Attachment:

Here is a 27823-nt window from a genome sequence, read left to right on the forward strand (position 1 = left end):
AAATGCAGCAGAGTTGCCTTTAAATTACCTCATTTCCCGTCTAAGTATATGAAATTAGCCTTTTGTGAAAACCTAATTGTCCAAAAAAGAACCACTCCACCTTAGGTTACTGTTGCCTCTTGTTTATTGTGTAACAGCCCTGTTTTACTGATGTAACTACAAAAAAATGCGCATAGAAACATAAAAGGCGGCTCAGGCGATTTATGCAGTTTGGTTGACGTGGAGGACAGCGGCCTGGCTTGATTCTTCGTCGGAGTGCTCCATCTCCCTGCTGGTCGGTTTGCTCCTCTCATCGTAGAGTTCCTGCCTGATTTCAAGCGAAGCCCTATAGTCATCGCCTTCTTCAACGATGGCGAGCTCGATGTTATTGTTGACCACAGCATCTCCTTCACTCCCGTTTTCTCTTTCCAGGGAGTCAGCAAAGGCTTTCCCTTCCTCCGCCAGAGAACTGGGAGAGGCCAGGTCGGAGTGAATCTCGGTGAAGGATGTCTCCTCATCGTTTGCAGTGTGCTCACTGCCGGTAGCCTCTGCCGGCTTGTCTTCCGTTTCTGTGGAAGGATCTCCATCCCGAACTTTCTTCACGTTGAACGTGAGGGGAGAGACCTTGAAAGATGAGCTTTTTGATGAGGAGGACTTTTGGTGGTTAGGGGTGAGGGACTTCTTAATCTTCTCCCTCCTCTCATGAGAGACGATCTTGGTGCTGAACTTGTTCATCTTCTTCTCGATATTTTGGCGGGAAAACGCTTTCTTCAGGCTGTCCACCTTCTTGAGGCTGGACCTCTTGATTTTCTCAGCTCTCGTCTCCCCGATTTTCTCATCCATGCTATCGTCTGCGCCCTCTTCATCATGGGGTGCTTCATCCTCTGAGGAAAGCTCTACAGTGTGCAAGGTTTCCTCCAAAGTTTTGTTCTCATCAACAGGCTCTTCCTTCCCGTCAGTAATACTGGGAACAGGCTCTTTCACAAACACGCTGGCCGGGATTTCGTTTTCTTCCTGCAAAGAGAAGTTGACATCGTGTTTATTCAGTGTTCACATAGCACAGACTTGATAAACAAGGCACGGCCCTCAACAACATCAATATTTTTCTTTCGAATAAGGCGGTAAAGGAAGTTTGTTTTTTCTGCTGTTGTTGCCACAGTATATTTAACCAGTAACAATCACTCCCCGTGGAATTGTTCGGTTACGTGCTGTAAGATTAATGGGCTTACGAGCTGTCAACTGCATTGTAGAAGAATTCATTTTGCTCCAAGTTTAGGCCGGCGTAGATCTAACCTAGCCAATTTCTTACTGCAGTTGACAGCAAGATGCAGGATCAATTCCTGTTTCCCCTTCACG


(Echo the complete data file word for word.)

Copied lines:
Here is a 27823-nt window from a genome sequence, read left to right on the forward strand (position 1 = left end):
AAATGCAGCAGAGTTGCCTTTAAATTACCTCATTTCCCGTCTAAGTATATGAAATTAGCCTTTTGTGAAAACCTAATTGTCCAAAAAAGAACCACTCCACCTTAGGTTACTGTTGCCTCTTGTTTATTGTGTAACAGCCCTGTTTTACTGATGTAACTACAAAAAAATGCGCATAGAAACATAAAAGGCGGCTCAGGCGATTTATGCAGTTTGGTTGACGTGGAGGACAGCGGCCTGGCTTGATTCTTCGTCGGAGTGCTCCATCTCCCTGCTGGTCGGTTTGCTCCTCTCATCGTAGAGTTCCTGCCTGATTTCAAGCGAAGCCCTATAGTCATCGCCTTCTTCAACGATGGCGAGCTCGATGTTATTGTTGACCACAGCATCTCCTTCACTCCCGTTTTCTCTTTCCAGGGAGTCAGCAAAGGCTTTCCCTTCCTCCGCCAGAGAACTGGGAGAGGCCAGGTCGGAGTGAATCTCGGTGAAGGATGTCTCCTCATCGTTTGCAGTGTGCTCACTGCCGGTAGCCTCTGCCGGCTTGTCTTCCGTTTCTGTGGAAGGATCTCCATCCCGAACTTTCTTCACGTTGAACGTGAGGGGAGAGACCTTGAAAGATGAGCTTTTTGATGAGGAGGACTTTTGGTGGTTAGGGGTGAGGGACTTCTTAATCTTCTCCCTCCTCTCATGAGAGACGATCTTGGTGCTGAACTTGTTCATCTTCTTCTCGATATTTTGGCGGGAAAACGCTTTCTTCAGGCTGTCCACCTTCTTGAGGCTGGACCTCTTGATTTTCTCAGCTCTCGTCTCCCCGATTTTCTCATCCATGCTATCGTCTGCGCCCTCTTCATCATGGGGTGCTTCATCCTCTGAGGAAAGCTCTACAGTGTGCAAGGTTTCCTCCAAAGTTTTGTTCTCATCAACAGGCTCTTCCTTCCCGTCAGTAATACTGGGAACAGGCTCTTTCACAAACACGCTGGCCGGGATTTCGTTTTCTTCCTGCAAAGAGAAGTTGACATCGTGTTTATTCAGTGTTCACATAGCACAGACTTGATAAACAAGGCACGGCCCTCAACAACATCAATATTTTTCTTTCGAATAAGGCGGTAAAGGAAGTTTGTTTTTTCTGCTGTTGTTGCCACAGTATATTTAACCAGTAACAATCACTCCCCGTGGAATTGTTCGGTTACGTGCTGTAAGATTAATGGGCTTACGAGCTGTCAACTGCATTGTAGAAGAATTCATTTTGCTCCAAGTTTAGGCCGGCGTAGATCTAACCTAGCCAATTTCTTACTGCAGTTGACAGCAAGATGCAGGATCAATTCCTGTTTCCCCTTCACG